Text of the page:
It was determined by the Kokomo police that members of the gang had been in the city for several weeks prior to the robbery of the South Kokomo bank. Pierpont, Skeer and Hayes were known to have rooms with Mrs. Pearl Mullendore at 718 North Main Street. Pearl Mullendore was more frequently known as Pearl Elliott, a notorious Kokomo madam, who would figure prominently in Harry's later career with Dillinger.
Members of the gang reportedly threw wild parties in Kokomo and Anderson, Indiana where they displayed large sums of money to their women and were spending 'like drunken sailors'.
Pierpont and Skeer were extradited to Kokomo for trial and held in the Howard county jail. They were brought back to Kokomo under heavy guard, coming from Detroit to Peru by train and then on to Kokomo by auto.
Police denied reports that Skeer confessed to the Kokomo holdup in order to spare his sweetheart, Louise Brunner. In his confession it was alleged that he implicated Pierpont in the Kokomo, Noblesville, Upland and Marion bank robberies.
While being held in the Howard County jail in Kokomo, an escape attempt by Harry and Skeer was thwarted with the discovery of ten saw blades in the cells. Pierpont had reportedly boasted when captured in Detroit that he would never be held for trial.
Pinkerton operative, F.C. Huntington, found the saws when the prisoners were being examined in city court. One bar in Skeer's cell had been severed. Four saw blades had been used, and a bar in Pierpont's cell was found partially severed.
Harry's brother, Fred, was arrested on charges of aiding his brother's escape attempt, but was later acquitted of the charges.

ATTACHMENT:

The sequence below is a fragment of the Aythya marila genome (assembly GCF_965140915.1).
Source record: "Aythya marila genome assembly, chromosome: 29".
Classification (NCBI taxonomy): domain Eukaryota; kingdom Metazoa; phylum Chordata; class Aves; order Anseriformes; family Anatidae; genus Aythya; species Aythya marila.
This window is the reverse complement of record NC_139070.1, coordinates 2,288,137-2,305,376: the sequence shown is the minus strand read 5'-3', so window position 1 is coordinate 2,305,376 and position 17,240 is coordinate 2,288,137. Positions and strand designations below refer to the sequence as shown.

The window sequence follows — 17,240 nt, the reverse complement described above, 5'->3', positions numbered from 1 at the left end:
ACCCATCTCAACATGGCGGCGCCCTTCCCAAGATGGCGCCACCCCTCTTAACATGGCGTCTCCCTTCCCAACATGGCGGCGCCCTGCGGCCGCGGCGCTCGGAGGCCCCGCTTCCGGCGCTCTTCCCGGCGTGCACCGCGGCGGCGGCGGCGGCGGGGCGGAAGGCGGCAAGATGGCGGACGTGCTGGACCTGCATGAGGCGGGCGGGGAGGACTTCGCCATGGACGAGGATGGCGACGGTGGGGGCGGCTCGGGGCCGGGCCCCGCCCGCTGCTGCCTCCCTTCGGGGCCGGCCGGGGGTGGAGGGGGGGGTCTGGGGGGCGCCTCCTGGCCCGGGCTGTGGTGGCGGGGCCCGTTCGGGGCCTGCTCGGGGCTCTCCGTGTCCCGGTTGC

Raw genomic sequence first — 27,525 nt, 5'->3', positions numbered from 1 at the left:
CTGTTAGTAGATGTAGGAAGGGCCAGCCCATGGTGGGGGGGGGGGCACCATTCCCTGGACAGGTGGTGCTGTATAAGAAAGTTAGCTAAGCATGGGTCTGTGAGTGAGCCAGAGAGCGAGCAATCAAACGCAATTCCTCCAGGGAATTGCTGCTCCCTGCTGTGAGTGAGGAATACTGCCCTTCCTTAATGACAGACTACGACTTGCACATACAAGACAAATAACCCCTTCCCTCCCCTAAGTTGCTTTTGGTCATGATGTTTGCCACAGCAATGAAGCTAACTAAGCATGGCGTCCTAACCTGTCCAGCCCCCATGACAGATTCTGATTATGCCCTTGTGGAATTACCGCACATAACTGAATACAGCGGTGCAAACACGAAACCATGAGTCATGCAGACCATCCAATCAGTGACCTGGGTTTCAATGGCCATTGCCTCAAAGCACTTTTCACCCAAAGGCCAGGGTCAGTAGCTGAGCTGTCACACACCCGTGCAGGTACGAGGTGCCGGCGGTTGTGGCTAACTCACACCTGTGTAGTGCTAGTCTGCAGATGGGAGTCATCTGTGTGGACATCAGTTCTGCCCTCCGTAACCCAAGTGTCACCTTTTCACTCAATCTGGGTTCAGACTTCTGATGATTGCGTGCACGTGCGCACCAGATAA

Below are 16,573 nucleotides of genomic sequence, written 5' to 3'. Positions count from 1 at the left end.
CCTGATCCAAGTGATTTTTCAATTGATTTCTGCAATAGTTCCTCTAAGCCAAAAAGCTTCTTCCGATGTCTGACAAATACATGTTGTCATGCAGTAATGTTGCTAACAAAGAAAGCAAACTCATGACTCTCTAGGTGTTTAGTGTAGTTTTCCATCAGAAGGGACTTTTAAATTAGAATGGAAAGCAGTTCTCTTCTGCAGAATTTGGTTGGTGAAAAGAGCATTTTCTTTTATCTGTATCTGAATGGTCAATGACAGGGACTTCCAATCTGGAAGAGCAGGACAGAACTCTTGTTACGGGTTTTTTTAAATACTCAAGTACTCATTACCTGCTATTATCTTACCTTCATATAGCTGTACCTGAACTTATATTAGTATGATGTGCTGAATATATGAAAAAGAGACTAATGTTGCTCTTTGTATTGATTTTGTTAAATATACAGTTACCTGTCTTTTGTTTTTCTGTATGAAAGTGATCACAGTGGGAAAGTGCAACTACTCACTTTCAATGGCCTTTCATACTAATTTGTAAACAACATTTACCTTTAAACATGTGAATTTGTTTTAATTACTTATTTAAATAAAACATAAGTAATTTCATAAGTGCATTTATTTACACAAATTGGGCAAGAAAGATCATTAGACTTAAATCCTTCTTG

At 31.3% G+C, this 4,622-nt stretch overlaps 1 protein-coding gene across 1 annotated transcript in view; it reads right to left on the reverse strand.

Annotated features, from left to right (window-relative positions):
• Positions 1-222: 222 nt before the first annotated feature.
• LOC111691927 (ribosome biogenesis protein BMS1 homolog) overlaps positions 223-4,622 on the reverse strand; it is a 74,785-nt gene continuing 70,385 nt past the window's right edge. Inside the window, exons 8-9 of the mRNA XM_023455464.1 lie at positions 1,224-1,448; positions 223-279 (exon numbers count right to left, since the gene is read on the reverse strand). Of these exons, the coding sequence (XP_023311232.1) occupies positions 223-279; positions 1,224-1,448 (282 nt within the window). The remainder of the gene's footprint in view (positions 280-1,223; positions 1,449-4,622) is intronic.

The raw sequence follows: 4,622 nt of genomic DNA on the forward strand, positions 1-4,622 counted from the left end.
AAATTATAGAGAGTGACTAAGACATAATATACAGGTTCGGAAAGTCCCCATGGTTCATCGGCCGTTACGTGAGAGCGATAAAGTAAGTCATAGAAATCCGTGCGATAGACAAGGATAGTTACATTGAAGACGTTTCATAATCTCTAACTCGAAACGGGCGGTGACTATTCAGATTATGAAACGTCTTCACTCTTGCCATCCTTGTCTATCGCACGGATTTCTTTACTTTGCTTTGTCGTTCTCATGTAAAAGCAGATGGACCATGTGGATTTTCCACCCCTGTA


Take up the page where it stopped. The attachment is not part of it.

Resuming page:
Pierpont's parents came to Kokomo from their home in Brazil, Indiana on Saturday, April 4, 1925 and arranged with the firm of Overman & Healy and Carl Bree to look after the interests of Harry when arraigned and to defend him in his upcoming trial. Pierpont's attorneys did not yet admit that his name was anything other than Frank Mason, the alias given in Detroit.
On April 5, 1925, Pierpont and Skeer were taken into city court in Kokomo, where Howard County prosecutor Homer Miller announced to City Judge Joe Cripe that by agreement between himself and the attorneys for the prisoners, the preliminary hearing might be set for Thursday (April 9) afternoon, and the judge agreed. Prosecutor Miller expected the prisoners to be bound over to the Howard circuit court, bonds fixed and a hearing before Judge John Marshall.
Howard County Sheriff Joseph Lindley adamantly denied reports that Pierpont and Skeer would be spirited away to another jail for safekeeping, presumably the Pendleton reformatory. Local reports indicated that citizens were concerned the ancient jail would be inadequate to hold experienced criminals Sheriff Lindley kept Pierpont and Skeer under heavy guard and denied visitors to the cellhouse for fear of a jail delivery.
Fort Wayne police reported that there was strong evidence that the trio of Pierpont, Skeer and Hayes were involved in the holdup of the A & P store there on March 21, 1925.
On April 6, 1925, Miss Louise Brunner of Fort Wayne, held as a material witness and girlfriend of Skeer, was released under bond and allowed to return to her mother.
Bond for the bank bandits was set at the sum of $10,000 each, and attorney C.T. Brown was engaged to defend Skeer.
On May 6, 1925, Pierpont took the stand and in a surprise defense move, practical admitted to all the evidence contained in Skeer's confession. Pierpont told of entering and holding up the bank and then fleeing to Fort Wayne, Indiana, where the loot was divided between himself and three others. However, Pierpont stated that Skeer was the planner of the robbery.
Pierpont was convicted and sentenced to serve a sentence of ten to twenty-one years, and fined $1000.00.
Found guilty, he was sent back to Pendleton and entered the Indiana Reformatory for the second time on May 6, 1925. He defied authorities by giving the wrong name, refusing to recognize the warden, declining to make a statement or having his picture taken, and spitting on a guard.